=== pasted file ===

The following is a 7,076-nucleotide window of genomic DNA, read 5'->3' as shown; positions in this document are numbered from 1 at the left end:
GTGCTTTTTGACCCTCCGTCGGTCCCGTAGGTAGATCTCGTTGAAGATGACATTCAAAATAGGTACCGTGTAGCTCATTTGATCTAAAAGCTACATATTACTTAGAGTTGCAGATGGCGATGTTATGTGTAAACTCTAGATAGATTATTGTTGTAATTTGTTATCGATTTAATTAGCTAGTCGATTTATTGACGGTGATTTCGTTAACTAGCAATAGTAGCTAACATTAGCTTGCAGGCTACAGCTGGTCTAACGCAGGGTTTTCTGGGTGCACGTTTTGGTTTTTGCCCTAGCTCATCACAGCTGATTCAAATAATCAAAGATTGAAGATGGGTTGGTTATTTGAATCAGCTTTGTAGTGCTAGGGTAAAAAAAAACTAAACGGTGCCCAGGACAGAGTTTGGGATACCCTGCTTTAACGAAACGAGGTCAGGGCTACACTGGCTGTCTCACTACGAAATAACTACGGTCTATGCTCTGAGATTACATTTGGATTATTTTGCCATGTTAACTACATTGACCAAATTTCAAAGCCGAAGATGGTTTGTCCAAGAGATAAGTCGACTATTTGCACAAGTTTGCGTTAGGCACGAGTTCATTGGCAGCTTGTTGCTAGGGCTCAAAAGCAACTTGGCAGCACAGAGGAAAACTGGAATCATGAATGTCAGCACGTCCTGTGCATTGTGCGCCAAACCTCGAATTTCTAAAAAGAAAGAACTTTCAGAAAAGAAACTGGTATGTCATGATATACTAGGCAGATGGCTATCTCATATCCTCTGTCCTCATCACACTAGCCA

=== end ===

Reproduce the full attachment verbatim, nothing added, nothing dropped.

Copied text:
The following is a 7,076-nucleotide window of genomic DNA, read 5'->3' as shown; positions in this document are numbered from 1 at the left end:
GTGCTTTTTGACCCTCCGTCGGTCCCGTAGGTAGATCTCGTTGAAGATGACATTCAAAATAGGTACCGTGTAGCTCATTTGATCTAAAAGCTACATATTACTTAGAGTTGCAGATGGCGATGTTATGTGTAAACTCTAGATAGATTATTGTTGTAATTTGTTATCGATTTAATTAGCTAGTCGATTTATTGACGGTGATTTCGTTAACTAGCAATAGTAGCTAACATTAGCTTGCAGGCTACAGCTGGTCTAACGCAGGGTTTTCTGGGTGCACGTTTTGGTTTTTGCCCTAGCTCATCACAGCTGATTCAAATAATCAAAGATTGAAGATGGGTTGGTTATTTGAATCAGCTTTGTAGTGCTAGGGTAAAAAAAAACTAAACGGTGCCCAGGACAGAGTTTGGGATACCCTGCTTTAACGAAACGAGGTCAGGGCTACACTGGCTGTCTCACTACGAAATAACTACGGTCTATGCTCTGAGATTACATTTGGATTATTTTGCCATGTTAACTACATTGACCAAATTTCAAAGCCGAAGATGGTTTGTCCAAGAGATAAGTCGACTATTTGCACAAGTTTGCGTTAGGCACGAGTTCATTGGCAGCTTGTTGCTAGGGCTCAAAAGCAACTTGGCAGCACAGAGGAAAACTGGAATCATGAATGTCAGCACGTCCTGTGCATTGTGCGCCAAACCTCGAATTTCTAAAAAGAAAGAACTTTCAGAAAAGAAACTGGTATGTCATGATATACTAGGCAGATGGCTATCTCATATCCTCTGTCCTCATCACACTAGCCA